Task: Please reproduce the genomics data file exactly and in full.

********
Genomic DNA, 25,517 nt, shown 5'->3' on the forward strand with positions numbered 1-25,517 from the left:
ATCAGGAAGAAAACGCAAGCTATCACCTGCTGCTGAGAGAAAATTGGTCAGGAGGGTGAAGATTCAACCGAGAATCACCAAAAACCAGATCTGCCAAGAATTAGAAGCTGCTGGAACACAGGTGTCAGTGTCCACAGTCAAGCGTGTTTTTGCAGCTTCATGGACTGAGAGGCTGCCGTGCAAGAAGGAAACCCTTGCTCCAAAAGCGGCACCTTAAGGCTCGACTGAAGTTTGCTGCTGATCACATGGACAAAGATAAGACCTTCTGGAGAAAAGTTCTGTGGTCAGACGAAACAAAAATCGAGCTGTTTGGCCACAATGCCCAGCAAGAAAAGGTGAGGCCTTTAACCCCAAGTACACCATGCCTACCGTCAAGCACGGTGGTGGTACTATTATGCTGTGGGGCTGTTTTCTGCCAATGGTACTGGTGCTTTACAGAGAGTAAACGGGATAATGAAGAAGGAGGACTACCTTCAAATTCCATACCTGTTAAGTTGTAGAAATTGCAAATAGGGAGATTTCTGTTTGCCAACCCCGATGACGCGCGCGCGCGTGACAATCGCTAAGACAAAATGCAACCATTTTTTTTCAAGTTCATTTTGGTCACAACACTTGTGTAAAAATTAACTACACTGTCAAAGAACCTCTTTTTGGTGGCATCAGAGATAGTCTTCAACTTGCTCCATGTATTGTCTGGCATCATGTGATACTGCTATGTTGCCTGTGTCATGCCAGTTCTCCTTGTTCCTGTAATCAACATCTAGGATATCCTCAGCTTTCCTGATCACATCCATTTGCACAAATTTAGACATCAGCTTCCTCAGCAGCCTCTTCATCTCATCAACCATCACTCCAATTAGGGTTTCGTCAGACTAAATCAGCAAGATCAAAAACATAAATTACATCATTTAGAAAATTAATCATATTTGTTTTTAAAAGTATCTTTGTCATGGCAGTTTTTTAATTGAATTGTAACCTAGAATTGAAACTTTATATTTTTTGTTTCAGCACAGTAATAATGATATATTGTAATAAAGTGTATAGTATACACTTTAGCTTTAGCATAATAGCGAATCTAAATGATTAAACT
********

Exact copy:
Genomic DNA, 25,517 nt, shown 5'->3' on the forward strand with positions numbered 1-25,517 from the left:
ATCAGGAAGAAAACGCAAGCTATCACCTGCTGCTGAGAGAAAATTGGTCAGGAGGGTGAAGATTCAACCGAGAATCACCAAAAACCAGATCTGCCAAGAATTAGAAGCTGCTGGAACACAGGTGTCAGTGTCCACAGTCAAGCGTGTTTTTGCAGCTTCATGGACTGAGAGGCTGCCGTGCAAGAAGGAAACCCTTGCTCCAAAAGCGGCACCTTAAGGCTCGACTGAAGTTTGCTGCTGATCACATGGACAAAGATAAGACCTTCTGGAGAAAAGTTCTGTGGTCAGACGAAACAAAAATCGAGCTGTTTGGCCACAATGCCCAGCAAGAAAAGGTGAGGCCTTTAACCCCAAGTACACCATGCCTACCGTCAAGCACGGTGGTGGTACTATTATGCTGTGGGGCTGTTTTCTGCCAATGGTACTGGTGCTTTACAGAGAGTAAACGGGATAATGAAGAAGGAGGACTACCTTCAAATTCCATACCTGTTAAGTTGTAGAAATTGCAAATAGGGAGATTTCTGTTTGCCAACCCCGATGACGCGCGCGCGCGTGACAATCGCTAAGACAAAATGCAACCATTTTTTTTCAAGTTCATTTTGGTCACAACACTTGTGTAAAAATTAACTACACTGTCAAAGAACCTCTTTTTGGTGGCATCAGAGATAGTCTTCAACTTGCTCCATGTATTGTCTGGCATCATGTGATACTGCTATGTTGCCTGTGTCATGCCAGTTCTCCTTGTTCCTGTAATCAACATCTAGGATATCCTCAGCTTTCCTGATCACATCCATTTGCACAAATTTAGACATCAGCTTCCTCAGCAGCCTCTTCATCTCATCAACCATCACTCCAATTAGGGTTTCGTCAGACTAAATCAGCAAGATCAAAAACATAAATTACATCATTTAGAAAATTAATCATATTTGTTTTTAAAAGTATCTTTGTCATGGCAGTTTTTTAATTGAATTGTAACCTAGAATTGAAACTTTATATTTTTTGTTTCAGCACAGTAATAATGATATATTGTAATAAAGTGTATAGTATACACTTTAGCTTTAGCATAATAGCGAATCTAAATGATTAAACT